*trillions*, give or take 6%.

The measurement of the production cross section of this clean and rare electroweak process (its absolute rate, that is) is the most precise ever obtained so far, and reaches down to a level of uncertainty which cannot be improved further significantly at the Tevatron, because it is now limited by the uncertainty in the overall integrated luminosity mentioned above.

For me, it is literally a joy to see such a wonderfully accurate measurement coming out, for a process which was only seen with difficulty twelve years ago: we used to know the few events one by one back then, but now there is a 600-event sample of diboson candidates isolated by CDF, which contains over 300 genuine WW events. Besides a careful determination of the cross section, the sample is the starting point for Higgs boson searches, as well as to test several new physics scenarios.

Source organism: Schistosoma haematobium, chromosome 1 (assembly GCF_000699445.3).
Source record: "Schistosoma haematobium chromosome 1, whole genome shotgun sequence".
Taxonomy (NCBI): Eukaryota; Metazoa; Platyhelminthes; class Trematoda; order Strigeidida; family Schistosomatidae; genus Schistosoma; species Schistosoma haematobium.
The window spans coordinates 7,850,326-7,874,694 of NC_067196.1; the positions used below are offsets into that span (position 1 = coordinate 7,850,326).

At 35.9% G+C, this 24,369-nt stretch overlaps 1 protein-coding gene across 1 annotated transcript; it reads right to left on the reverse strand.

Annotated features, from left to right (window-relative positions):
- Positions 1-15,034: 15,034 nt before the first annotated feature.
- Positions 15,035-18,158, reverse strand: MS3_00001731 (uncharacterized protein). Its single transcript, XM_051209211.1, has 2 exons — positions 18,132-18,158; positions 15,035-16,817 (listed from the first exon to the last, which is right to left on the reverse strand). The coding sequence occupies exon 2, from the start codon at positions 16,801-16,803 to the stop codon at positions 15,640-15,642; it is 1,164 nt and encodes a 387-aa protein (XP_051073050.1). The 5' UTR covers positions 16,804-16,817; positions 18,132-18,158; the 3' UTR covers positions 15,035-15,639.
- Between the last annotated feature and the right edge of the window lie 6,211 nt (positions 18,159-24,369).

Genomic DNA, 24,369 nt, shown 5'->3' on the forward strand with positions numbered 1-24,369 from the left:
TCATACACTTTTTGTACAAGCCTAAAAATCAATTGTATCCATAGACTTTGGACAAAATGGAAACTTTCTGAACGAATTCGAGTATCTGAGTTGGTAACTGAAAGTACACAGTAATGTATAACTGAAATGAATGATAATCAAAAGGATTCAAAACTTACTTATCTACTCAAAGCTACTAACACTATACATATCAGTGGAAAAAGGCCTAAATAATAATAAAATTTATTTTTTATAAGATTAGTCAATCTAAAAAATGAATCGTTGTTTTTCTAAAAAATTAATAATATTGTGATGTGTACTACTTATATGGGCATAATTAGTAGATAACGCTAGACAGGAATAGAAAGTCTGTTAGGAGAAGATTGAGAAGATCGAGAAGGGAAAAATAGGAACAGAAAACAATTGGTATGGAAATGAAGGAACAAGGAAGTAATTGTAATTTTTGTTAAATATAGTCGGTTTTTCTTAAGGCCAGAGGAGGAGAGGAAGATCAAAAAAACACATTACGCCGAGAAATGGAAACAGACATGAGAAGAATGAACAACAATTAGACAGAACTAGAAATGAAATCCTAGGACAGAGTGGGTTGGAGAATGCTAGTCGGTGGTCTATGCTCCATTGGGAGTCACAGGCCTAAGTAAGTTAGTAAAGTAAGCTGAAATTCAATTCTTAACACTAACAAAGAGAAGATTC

Higgs bosons become a relevant source of diboson events if the Higgs mass is higher than about 135 GeV, which makes the H->WW decay the most probable. Regardless of the Higgs mass, however, the ratio between the two sources of dibosons -general electroweak quark-annihilation diagrams, and production from H decay- is very large at the Tevatron: the standard model (SM) process is over one order of magnitude more frequent. So, unless one explicitly attempts to look for the corners of phase space where H->WW is favoured, one may simply neglect that "contamination" of the diboson sample.